The next gens of 2016 are well prepared, confident, and ambitious – both for themselves and for their companies.
The survey respondents want to be more than just ‘caretakers’: they do want to take care of the business and hand it over in good shape, but many of them would also like that business to look very different. Not just bigger and stronger, but more international, more diversified, and more modern. The second of our critical success factors - scale - features here as this brings its own set of challenges.
The next gen are exploring new ideas, new markets, new locations, and even new business models. Look at Mark Lee, of the Singapore-based clothing company, Sing Lun Holdings: “I had big plans and big ideas when I came to the business. I looked at the business we had, the segments we were in, and the trends that were happening in the wider world, where I thought the next wave of our growth could come from. Back in 2000 we were manufacturing conventional clothes in Singapore, Malaysia, and Sri Lanka. Now, we’re focusing on making technical performance sportswear in Vietnam and Cambodia. My father would have called his business an apparel manufacturing company; but now we’re in the sportswear and lifestyle supply chain management business.”
And he has an important piece of advice for the next gens: "One thing I've learned is that you have to drive change fearlessly, if you’re going to continue to grow. Not doing this is the single biggest barrier to success – you cannot meet the needs of an evolving market if you’re not prepared to evolve yourself. As to where the next disruption will come from in our market – who knows?” You can read the rest of Mark’s story here.
Some next gens are - like Mark - also considering new products and services, but here the pull of the past is very strong: as the charts above show, 59% would like to diversify their product portfolio, but 68% believe their firm is unlikely to make this change, even a decade ahead. This may explain why 47% are looking to set up a parallel venture, alongside what the main business is doing.
Abhimanyu Munjal, of the India-based Hero Group, is a good example. His family business started out in auto components in the 1950s, but now it’s empowering its next gens to set up their own ventures under the group umbrella. And that’s exactly what Abhimanyu has done: “The family has faith in us and gave us the freedom to create something of our own, as long as we meet certain criteria in terms of investment returns, and so on. So I went to my family, and asked them for money to set up a 'next generation' approach to financial services. They considered it, and reluctantly agreed, and that's how Hero Fincorp was born. Since then, I've been involved in every part of the business from designing the strategic plan, to hiring every single employee. And in the last four years we have been incredibly successful.” You can read the full story here.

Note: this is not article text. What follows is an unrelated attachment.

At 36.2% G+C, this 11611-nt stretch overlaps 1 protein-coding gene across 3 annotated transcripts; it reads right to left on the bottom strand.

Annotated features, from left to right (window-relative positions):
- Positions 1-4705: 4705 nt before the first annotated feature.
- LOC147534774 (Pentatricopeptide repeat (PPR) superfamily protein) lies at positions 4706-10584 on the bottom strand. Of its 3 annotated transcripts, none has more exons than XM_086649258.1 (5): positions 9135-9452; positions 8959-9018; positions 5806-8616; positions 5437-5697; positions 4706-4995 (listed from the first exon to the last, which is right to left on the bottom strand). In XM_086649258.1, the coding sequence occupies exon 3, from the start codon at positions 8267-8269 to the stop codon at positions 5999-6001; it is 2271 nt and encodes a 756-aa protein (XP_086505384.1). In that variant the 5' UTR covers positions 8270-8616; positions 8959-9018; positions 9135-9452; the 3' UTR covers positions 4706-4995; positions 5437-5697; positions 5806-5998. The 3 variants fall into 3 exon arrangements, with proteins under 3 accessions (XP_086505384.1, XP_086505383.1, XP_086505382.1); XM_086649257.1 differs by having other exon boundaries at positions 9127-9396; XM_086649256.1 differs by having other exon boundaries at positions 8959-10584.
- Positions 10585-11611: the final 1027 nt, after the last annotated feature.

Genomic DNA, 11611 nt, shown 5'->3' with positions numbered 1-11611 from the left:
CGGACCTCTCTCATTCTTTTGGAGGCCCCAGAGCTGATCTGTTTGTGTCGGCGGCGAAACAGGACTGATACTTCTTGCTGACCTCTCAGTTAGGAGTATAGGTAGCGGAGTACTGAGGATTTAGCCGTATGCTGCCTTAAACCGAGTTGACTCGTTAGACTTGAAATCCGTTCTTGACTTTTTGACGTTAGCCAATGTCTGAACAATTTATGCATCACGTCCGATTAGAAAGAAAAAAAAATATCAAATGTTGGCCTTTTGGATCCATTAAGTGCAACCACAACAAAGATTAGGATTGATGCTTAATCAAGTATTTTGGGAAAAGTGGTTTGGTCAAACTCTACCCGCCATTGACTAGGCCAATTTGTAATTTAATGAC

"I think if I had a magic wand I would probably go outside of our core businesses. I don't think that we have maximised our full potential yet."
''I’d really like to adapt our business model by starting up an incubator for other entrepreneurs with similar values, which would sit alongside our main business. We could mentor them, and give them start-up funding, and if they’re successful we could either buy them out or spin them off."
The survey results also capture a recurrent tension in many family firms: 58% believe that family firms reinvent themselves with each new generation, but only 31% believe these firms are more prepared to take risks than other types of business.
But family firms can – and do – reinvent themselves: Sabrina Chong is a next gen who’s helping to transform her family’s Singapore-based beauty business with her father’s support: “We need to be insecure, especially in a fast-moving consumer goods market like beauty products. Digital is transforming the business model of our industry, and especially the role of the distributor. So if you don’t adapt, you won’t survive.” Sabrina puts much of her family firm’s success down to being quicker and smarter than the competition: “Things can move at a faster pace in a family firm – proposals can get debated and approved faster, and the board and management work together as one.” You can read the full case study here.
"I feel we're not focusing enough on the long term."
"My great-grandfather always said ‘Tradition is not about worshipping ashes but keeping the fire burning’. Therefore, we must not rely on what worked in the past but be innovative."
"There is a clash of ideas: those I bring to the table and those we currently have."
''In the past, whoever was quickest won. Making fast decisions and implementing them quickly was the key to success. Today, anyone can be fast, but the real differentiator is good ideas. My job is to nurture those ideas, and create a culture where innovation can flourish.''
But not all family firms manage to adapt quickly, and there can be a tension between respecting the processes (and the products) of the past, and seizing the opportunities the next gen see for the future. Finding a balance between those two things has always been a challenge in family firms, but that challenge is probably sharper now than ever before, given the pace of change. And that, in turn, brings issues like skills into much sharper focus.
Finding and retaining skilled and experienced people is a concern for all businesses, and again featured strongly in this year’s PwC Global CEO Survey. In our own survey, 74% of next gens said a skilled, educated, and adaptable workforce is a business priority, and rank it at number one, which is virtually identical to the score accorded by respondents to the PwC Global CEO Survey (75%).
"Recruitment is a big topic and is very challenging. We are just a little company and it is hard to convince good and qualified people to become part of the team. We're a good company but it's hard to prove that to outsiders sometimes."